learn from their past experiences. Bringing metaphysics to your education allows students to discover the reality of their learnings. Metaphysics is interesting to me because it believes that the truth is within the child, the individual. I believe we as educators have the responsibility to motivate our students to "want to learn," making education fun and exciting, this will encourage them to learn what is real and to explore the world we live in. In order to achieve this, children should be presented with a set of courses that balances their needs; in other words, class should be challenging and enjoyable. Courses should maintain pleasing enough for them to stay motivated, but not too simple where they'll get bored and lose interest. Students should be occupied in learning more; the information provided should be made real and relevant for children. We need to expand their possibilities by providing choices that will expand their minds, challenging obstacles, and encourage their creative skills. In order to provide them with positive attitude of themselves and what they learned, educators must ease the progress of learning by providing the right environment for communication between their schoolmates and their instructor. I also feel it's very important to always commend students for their efforts and achievements; this will only encourage students to continue their positive approach towards education. Educators should praise students for jobs well done, not only academically, but socially. Doing so, not only verbally, but by behavior and work ethics. There are many incentives that could take place in this approach, such as: good tickets for a good job, table points, money voucher to be used within the classroom; which will assist in their math skills, and many other enticing rewards.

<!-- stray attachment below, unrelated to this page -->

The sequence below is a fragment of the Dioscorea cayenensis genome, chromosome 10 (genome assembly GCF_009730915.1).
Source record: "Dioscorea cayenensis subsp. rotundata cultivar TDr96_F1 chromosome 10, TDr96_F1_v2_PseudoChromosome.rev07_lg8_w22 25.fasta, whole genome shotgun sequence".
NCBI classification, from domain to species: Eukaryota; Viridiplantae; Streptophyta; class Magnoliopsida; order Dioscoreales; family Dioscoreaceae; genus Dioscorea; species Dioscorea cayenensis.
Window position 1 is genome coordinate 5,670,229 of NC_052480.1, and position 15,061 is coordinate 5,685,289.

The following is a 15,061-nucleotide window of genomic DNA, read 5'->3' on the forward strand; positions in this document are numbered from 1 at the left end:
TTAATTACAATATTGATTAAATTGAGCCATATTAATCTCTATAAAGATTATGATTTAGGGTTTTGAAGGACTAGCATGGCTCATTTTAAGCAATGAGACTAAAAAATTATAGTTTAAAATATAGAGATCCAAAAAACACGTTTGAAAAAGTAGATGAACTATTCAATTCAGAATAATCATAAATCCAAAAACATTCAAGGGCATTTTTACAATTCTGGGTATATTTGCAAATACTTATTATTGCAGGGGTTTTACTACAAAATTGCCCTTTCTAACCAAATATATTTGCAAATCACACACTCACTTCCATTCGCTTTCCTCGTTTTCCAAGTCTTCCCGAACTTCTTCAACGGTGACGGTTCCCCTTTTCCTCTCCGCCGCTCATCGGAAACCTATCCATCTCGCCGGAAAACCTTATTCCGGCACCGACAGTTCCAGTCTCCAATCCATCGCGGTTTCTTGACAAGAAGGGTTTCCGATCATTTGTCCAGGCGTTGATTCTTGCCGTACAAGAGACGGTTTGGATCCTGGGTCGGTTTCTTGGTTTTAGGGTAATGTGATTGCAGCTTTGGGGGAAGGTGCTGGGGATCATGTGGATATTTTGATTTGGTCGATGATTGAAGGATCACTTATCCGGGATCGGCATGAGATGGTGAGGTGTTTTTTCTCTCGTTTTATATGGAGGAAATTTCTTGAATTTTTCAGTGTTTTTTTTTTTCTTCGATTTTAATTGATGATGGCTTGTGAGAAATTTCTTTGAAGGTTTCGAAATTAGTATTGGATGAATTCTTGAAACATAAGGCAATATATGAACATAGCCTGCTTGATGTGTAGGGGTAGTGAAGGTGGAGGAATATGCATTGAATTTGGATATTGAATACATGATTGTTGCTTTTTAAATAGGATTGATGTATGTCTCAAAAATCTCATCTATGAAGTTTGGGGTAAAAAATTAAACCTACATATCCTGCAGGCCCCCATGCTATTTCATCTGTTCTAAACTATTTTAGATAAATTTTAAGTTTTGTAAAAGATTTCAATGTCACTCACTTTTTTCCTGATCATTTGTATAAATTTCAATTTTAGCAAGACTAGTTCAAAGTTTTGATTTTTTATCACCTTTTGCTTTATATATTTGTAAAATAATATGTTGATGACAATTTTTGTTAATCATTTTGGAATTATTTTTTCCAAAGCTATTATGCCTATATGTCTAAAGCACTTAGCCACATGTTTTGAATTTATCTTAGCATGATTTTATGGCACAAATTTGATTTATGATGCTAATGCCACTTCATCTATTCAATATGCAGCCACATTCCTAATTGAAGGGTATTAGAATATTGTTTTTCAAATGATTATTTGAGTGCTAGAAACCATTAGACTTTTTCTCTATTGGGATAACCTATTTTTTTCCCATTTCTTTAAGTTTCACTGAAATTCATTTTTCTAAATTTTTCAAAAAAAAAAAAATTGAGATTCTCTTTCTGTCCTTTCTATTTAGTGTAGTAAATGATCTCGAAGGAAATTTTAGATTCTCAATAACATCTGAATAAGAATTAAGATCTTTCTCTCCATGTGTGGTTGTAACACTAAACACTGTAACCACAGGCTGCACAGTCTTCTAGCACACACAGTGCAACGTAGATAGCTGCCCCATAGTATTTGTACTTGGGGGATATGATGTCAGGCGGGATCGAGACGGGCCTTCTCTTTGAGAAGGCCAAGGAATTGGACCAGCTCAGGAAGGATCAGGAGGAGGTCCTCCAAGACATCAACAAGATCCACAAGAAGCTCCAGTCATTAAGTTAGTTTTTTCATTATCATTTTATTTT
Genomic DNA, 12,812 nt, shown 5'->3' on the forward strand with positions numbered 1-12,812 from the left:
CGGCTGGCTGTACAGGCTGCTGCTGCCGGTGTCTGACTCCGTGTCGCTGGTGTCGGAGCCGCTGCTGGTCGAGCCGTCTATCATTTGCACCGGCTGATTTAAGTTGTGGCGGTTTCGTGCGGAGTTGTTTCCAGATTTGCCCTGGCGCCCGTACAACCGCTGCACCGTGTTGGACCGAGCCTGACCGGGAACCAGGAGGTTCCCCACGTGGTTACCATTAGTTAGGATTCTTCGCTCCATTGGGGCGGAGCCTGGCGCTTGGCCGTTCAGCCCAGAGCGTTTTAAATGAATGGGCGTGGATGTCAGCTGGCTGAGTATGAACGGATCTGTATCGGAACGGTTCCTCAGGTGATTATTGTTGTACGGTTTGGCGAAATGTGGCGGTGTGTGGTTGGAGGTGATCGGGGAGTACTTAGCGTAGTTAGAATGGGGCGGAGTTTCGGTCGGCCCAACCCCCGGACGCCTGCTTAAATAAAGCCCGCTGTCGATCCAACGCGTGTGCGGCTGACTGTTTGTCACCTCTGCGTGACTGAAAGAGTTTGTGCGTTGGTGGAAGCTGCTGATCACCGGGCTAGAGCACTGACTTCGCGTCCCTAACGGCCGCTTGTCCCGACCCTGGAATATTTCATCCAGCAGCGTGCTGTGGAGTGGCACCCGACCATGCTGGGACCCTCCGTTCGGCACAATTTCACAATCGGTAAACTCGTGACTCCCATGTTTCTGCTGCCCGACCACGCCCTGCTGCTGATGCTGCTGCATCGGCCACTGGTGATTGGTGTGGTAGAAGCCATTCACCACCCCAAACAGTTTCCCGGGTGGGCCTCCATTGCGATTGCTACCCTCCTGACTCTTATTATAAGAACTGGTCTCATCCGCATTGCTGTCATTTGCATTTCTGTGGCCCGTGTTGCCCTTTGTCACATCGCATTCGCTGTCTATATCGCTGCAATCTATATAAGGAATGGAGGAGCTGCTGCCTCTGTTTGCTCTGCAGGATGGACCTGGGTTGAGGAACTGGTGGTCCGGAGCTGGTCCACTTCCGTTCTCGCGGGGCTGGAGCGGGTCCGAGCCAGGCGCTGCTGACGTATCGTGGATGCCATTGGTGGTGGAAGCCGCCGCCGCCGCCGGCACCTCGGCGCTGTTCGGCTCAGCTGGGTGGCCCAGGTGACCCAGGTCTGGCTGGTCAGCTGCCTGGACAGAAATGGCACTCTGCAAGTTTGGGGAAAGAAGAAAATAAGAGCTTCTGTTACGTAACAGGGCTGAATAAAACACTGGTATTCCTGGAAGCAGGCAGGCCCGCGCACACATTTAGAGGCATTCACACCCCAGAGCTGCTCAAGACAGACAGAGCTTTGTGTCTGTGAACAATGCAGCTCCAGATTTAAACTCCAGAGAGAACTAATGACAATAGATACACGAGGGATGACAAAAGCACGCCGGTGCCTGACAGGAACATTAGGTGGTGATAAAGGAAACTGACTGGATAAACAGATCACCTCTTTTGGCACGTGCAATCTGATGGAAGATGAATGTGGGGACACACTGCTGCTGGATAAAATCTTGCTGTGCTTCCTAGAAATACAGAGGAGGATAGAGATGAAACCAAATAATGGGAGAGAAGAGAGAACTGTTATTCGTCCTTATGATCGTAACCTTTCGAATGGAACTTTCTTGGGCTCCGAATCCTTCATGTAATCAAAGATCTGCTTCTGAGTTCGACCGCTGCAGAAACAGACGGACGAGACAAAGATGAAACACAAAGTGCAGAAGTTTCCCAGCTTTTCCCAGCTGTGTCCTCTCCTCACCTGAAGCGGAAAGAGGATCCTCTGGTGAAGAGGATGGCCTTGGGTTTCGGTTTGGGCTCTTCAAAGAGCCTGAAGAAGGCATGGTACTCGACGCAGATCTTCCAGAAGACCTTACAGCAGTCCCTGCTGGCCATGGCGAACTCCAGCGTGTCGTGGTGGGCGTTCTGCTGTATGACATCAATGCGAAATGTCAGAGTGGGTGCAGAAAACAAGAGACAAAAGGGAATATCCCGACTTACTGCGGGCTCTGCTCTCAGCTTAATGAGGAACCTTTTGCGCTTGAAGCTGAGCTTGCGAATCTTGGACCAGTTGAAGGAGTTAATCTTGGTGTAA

Axiology is very interesting to me as well, it finds value in the child, allowing them to become self-worthy; this becomes very important in a person's life. Axiology concentrates